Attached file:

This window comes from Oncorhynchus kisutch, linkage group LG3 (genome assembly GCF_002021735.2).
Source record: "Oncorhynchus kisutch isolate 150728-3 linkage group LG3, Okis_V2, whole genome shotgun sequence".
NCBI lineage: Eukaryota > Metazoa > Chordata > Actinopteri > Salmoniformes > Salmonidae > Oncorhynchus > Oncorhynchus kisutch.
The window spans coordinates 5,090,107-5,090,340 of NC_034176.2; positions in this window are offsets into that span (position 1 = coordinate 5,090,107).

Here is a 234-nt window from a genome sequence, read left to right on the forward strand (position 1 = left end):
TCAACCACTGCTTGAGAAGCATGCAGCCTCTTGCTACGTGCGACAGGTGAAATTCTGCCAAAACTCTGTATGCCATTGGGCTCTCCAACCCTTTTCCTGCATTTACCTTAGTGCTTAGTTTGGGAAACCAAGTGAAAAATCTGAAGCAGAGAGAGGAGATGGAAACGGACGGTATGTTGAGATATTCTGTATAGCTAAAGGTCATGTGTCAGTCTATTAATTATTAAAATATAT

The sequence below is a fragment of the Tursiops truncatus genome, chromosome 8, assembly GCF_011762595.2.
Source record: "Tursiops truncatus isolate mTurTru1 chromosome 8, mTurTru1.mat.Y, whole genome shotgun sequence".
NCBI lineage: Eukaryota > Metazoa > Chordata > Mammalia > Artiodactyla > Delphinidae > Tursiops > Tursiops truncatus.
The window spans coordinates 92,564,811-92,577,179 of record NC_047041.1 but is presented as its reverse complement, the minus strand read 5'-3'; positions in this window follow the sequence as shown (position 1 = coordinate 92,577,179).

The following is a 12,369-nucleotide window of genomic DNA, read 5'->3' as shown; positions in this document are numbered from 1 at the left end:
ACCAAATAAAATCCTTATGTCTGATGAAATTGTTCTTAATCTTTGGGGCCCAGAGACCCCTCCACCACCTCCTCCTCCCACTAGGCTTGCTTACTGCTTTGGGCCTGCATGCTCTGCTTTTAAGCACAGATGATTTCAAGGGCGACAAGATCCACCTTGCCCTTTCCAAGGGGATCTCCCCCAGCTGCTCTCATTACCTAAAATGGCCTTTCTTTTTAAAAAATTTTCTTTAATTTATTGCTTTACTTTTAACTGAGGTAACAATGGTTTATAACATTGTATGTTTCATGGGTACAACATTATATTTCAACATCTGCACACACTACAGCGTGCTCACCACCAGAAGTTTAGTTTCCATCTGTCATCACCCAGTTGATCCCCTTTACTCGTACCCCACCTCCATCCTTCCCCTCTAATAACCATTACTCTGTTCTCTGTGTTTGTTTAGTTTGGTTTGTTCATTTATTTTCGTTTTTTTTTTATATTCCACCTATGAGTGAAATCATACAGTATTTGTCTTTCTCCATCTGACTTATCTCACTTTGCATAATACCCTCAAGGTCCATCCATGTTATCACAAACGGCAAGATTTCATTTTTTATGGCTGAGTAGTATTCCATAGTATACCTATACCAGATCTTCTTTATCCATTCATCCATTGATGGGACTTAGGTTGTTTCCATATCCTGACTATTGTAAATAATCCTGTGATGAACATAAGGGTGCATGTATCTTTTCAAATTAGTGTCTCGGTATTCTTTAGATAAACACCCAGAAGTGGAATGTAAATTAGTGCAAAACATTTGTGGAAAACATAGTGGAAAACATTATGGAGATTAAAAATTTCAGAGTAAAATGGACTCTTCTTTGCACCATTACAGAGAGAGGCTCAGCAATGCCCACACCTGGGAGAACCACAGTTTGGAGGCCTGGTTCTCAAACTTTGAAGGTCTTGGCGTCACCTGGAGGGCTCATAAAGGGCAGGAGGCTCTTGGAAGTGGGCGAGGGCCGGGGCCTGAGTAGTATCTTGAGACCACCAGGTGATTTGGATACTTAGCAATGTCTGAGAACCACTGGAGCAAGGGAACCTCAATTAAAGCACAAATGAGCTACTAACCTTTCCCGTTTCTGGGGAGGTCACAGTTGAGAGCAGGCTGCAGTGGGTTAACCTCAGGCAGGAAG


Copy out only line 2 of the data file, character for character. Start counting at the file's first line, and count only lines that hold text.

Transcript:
Source record: "Oncorhynchus kisutch isolate 150728-3 linkage group LG3, Okis_V2, whole genome shotgun sequence".